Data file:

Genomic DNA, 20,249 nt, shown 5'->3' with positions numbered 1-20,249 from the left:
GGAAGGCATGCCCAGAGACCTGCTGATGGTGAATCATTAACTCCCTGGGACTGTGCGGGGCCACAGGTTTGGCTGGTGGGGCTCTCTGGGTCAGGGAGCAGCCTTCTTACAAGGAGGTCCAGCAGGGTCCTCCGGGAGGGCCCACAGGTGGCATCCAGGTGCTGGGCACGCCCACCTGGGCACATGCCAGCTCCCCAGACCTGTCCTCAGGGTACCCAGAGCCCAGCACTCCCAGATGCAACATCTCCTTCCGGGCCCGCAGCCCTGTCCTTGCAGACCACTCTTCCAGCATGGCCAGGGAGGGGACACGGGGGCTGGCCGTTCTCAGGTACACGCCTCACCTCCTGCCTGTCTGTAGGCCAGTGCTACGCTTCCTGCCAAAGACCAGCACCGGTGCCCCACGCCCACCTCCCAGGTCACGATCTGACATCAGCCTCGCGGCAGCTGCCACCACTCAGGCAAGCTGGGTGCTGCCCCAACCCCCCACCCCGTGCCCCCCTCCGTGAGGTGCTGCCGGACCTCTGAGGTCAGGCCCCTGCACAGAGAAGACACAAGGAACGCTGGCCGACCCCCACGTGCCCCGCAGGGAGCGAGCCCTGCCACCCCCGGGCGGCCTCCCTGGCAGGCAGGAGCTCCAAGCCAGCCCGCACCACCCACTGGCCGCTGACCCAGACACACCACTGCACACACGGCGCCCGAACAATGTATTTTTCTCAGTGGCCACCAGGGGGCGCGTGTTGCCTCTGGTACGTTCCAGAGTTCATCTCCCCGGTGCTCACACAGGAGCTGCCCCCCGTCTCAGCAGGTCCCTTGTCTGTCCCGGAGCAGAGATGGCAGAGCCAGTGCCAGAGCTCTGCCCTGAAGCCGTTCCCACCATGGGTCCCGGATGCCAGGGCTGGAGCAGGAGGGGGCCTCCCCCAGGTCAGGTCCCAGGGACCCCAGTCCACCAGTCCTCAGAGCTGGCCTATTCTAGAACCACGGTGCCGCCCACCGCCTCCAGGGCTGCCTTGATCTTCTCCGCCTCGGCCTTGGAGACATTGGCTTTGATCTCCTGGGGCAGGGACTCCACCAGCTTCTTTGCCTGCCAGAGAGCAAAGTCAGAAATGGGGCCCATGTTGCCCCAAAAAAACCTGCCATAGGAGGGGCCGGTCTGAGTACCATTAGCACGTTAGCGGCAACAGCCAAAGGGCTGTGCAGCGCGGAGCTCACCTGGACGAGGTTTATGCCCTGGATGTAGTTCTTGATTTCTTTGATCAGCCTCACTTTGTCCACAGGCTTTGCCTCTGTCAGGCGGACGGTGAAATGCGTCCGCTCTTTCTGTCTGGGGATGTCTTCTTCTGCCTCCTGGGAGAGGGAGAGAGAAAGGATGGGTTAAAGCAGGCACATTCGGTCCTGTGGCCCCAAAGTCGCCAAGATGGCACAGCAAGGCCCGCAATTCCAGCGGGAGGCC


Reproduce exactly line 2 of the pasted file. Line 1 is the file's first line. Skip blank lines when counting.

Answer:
GGAAGGCATGCCCAGAGACCTGCTGATGGTGAATCATTAACTCCCTGGGACTGTGCGGGGCCACAGGTTTGGCTGGTGGGGCTCTCTGGGTCAGGGAGCAGCCTTCTTACAAGGAGGTCCAGCAGGGTCCTCCGGGAGGGCCCACAGGTGGCATCCAGGTGCTGGGCACGCCCACCTGGGCACATGCCAGCTCCCCAGACCTGTCCTCAGGGTACCCAGAGCCCAGCACTCCCAGATGCAACATCTCCTTCCGGGCCCGCAGCCCTGTCCTTGCAGACCACTCTTCCAGCATGGCCAGGGAGGGGACACGGGGGCTGGCCGTTCTCAGGTACACGCCTCACCTCCTGCCTGTCTGTAGGCCAGTGCTACGCTTCCTGCCAAAGACCAGCACCGGTGCCCCACGCCCACCTCCCAGGTCACGATCTGACATCAGCCTCGCGGCAGCTGCCACCACTCAGGCAAGCTGGGTGCTGCCCCAACCCCCCACCCCGTGCCCCCCTCCGTGAGGTGCTGCCGGACCTCTGAGGTCAGGCCCCTGCACAGAGAAGACACAAGGAACGCTGGCCGACCCCCACGTGCCCCGCAGGGAGCGAGCCCTGCCACCCCCGGGCGGCCTCCCTGGCAGGCAGGAGCTCCAAGCCAGCCCGCACCACCCACTGGCCGCTGACCCAGACACACCACTGCACACACGGCGCCCGAACAATGTATTTTTCTCAGTGGCCACCAGGGGGCGCGTGTTGCCTCTGGTACGTTCCAGAGTTCATCTCCCCGGTGCTCACACAGGAGCTGCCCCCCGTCTCAGCAGGTCCCTTGTCTGTCCCGGAGCAGAGATGGCAGAGCCAGTGCCAGAGCTCTGCCCTGAAGCCGTTCCCACCATGGGTCCCGGATGCCAGGGCTGGAGCAGGAGGGGGCCTCCCCCAGGTCAGGTCCCAGGGACCCCAGTCCACCAGTCCTCAGAGCTGGCCTATTCTAGAACCACGGTGCCGCCCACCGCCTCCAGGGCTGCCTTGATCTTCTCCGCCTCGGCCTTGGAGACATTGGCTTTGATCTCCTGGGGCAGGGACTCCACCAGCTTCTTTGCCTGCCAGAGAGCAAAGTCAGAAATGGGGCCCATGTTGCCCCAAAAAAACCTGCCATAGGAGGGGCCGGTCTGAGTACCATTAGCACGTTAGCGGCAACAGCCAAAGGGCTGTGCAGCGCGGAGCTCACCTGGACGAGGTTTATGCCCTGGATGTAGTTCTTGATTTCTTTGATCAGCCTCACTTTGTCCACAGGCTTTGCCTCTGTCAGGCGGACGGTGAAATGCGTCCGCTCTTTCTGTCTGGGGATGTCTTCTTCTGCCTCCTGGGAGAGGGAGAGAGAAAGGATGGGTTAAAGCAGGCACATTCGGTCCTGTGGCCCCAAAGTCGCCAAGATGGCACAGCAAGGCCCGCAATTCCAGCGGGAGGCC